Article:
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Project description

Trifluralin Application at Varying Rates Across the Bed for Layby Weeds. (95CC021)
Program UC IPM competitive research grants program
W.T. Lanini, Vegetable Crops, UC Davis
T.S. Prather, UC IPM, Kearney Agricultural Center
Host/habitat Tomatoes
Pest Unspecified Weeds
Discipline Weed Science
Cultural Controls
Start year (duration)  1995 (Two Years)
Objectives Evaluate reduced rates of trifluralin applied at layby, relative to standard constant rate applications in processing tomatoes, and their impact on weed control, weed seed production, tomato yield, tomato quality, and economics.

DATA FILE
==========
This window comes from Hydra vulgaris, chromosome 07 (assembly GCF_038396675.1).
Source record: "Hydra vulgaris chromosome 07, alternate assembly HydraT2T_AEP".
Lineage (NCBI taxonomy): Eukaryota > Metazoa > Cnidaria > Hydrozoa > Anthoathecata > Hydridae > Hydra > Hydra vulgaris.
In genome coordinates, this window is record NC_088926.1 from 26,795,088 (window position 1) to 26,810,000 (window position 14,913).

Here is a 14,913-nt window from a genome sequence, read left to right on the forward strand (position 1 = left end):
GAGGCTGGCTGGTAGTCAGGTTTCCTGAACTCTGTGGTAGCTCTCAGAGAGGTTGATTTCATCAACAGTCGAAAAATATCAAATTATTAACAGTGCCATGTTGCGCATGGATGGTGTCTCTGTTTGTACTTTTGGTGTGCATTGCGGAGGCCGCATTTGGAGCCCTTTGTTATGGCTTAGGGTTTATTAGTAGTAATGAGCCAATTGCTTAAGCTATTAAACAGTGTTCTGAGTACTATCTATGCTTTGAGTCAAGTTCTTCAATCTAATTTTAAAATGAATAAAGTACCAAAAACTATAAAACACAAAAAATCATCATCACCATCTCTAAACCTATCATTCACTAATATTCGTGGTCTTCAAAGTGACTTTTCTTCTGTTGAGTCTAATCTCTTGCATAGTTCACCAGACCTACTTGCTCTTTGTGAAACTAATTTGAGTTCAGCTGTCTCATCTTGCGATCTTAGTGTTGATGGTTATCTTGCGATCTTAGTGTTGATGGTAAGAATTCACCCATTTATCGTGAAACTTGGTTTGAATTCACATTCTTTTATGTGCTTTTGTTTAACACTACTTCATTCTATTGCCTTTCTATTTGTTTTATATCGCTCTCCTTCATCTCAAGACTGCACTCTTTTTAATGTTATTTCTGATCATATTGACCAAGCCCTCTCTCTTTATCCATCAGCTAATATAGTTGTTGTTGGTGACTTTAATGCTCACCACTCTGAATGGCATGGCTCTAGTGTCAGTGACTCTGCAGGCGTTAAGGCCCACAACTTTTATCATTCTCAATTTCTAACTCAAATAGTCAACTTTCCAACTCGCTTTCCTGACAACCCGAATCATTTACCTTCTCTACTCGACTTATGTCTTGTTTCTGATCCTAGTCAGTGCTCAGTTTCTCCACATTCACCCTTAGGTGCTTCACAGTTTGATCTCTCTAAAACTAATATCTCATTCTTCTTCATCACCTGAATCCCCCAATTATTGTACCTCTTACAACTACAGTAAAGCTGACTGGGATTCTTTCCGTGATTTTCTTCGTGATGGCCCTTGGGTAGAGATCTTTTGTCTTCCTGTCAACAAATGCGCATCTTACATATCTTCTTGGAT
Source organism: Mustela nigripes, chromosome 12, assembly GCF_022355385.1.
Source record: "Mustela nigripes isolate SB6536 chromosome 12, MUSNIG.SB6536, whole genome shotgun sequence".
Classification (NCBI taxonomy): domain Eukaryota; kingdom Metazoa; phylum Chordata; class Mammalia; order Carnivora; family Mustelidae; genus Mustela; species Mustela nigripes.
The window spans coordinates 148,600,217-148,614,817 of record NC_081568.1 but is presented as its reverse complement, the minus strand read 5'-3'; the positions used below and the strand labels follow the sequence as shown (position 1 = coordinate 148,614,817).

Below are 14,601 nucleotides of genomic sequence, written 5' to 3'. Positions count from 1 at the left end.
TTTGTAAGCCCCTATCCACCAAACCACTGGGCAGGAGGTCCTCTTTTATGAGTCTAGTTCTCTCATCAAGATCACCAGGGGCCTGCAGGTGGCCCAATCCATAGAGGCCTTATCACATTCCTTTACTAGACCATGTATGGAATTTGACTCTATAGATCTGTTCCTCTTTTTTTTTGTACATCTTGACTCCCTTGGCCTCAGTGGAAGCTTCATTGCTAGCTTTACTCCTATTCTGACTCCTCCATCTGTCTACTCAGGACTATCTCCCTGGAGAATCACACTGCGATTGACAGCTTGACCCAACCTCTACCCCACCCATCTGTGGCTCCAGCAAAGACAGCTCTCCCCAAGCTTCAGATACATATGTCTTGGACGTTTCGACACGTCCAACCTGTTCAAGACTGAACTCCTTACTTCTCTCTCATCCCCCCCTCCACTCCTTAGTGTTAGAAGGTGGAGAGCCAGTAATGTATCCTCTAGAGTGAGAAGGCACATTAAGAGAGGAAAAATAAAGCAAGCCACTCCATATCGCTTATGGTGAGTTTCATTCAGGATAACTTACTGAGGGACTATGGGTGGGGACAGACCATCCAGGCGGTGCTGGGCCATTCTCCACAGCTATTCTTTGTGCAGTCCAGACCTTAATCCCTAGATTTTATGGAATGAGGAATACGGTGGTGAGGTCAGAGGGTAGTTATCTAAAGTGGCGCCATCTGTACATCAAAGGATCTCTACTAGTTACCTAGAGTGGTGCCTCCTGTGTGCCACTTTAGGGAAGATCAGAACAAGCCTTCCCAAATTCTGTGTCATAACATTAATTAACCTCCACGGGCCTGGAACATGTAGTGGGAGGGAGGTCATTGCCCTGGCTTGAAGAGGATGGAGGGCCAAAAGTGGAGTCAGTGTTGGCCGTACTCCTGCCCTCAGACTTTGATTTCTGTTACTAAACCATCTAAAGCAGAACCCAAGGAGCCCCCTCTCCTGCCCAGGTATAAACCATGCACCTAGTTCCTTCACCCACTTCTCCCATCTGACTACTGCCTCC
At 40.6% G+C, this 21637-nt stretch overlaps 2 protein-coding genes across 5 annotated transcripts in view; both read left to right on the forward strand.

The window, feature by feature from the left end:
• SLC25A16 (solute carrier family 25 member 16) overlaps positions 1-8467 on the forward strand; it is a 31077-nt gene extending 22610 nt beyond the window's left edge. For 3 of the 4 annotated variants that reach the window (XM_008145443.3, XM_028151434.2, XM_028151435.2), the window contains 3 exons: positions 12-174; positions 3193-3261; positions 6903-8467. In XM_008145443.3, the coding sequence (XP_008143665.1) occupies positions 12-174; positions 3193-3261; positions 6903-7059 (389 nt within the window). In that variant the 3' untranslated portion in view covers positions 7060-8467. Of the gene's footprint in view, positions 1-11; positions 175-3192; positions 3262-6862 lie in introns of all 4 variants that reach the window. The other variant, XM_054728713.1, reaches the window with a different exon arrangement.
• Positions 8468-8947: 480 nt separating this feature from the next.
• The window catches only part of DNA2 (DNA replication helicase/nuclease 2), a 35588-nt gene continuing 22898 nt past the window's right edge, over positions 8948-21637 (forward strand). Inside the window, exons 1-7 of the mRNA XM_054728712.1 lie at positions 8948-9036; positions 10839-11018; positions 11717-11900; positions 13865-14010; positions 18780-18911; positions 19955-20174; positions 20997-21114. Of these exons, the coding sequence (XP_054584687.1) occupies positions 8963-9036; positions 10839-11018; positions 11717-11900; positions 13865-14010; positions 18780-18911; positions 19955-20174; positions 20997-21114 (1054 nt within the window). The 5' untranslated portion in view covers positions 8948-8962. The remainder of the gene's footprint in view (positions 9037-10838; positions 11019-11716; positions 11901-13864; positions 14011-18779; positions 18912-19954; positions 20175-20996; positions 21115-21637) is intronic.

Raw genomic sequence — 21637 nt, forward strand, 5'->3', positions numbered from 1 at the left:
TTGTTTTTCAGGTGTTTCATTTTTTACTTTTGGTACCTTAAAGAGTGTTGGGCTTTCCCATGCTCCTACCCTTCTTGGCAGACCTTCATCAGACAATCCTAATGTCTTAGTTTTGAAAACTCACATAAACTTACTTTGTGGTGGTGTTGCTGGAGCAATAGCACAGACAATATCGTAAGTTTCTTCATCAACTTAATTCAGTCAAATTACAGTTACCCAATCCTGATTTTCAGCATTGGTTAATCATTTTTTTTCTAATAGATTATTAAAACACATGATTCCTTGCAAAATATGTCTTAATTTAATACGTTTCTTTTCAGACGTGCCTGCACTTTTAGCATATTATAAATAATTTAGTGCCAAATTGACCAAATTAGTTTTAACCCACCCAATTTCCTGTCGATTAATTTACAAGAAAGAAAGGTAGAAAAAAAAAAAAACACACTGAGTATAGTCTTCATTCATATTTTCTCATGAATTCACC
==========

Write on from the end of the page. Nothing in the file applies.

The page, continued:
Final report In processing tomatoes, layby herbicide treatments are soil-incorporated. Incorporation of the layby herbicide dislodges emerged weeds, thus weeds emerging this operation come from seed or perennial propagules. Tomato growth is rapid after layby herbicide treatment, responding to the sidedress fertilizer application (applied 1 to 7 days before layby). The rapid expansion of the tomato canopy helps to block light and prevents or reduces weed growth, and thus reducing the need for herbicide near the crop. The farther from the tomato row, the less the competitive effect. Herbicide rates can be varied on a spray boom by changing the nozzle size. In this study, variable rate applications were made using a boom with the center nozzles positioned over the furrow and outside nozzles near the crop; the center nozzles applied full rate, while nozzles near the crop were one-half the size and applied half rate. Variable rate treatments reduced herbicide the amount of herbicide applied by 40% compared constant rate. Variable rate treatments were compared to constant rate treatments at eleven locations throughout California. Trifluralin was used in all studies with 0.85 lb/a applied as the standard rate. An untreated control was also included with no herbicide, but was cultivated by the incorporator. Tomato yield and quality were not affected by layby treatment. Weed density and cover were generally greater on untreated plots compared to other treatments, but did not differ at any location between varying rate and constant rate treatments, regardless of the weed species present on a site. Weed seed production also did not differ between varying rate and constant rate treatments. Implementation of variable rate layby treatments requires a simple nozzle change on the layby application equipment, using a nozzle size smaller (1/2) than that used in the furrow area.

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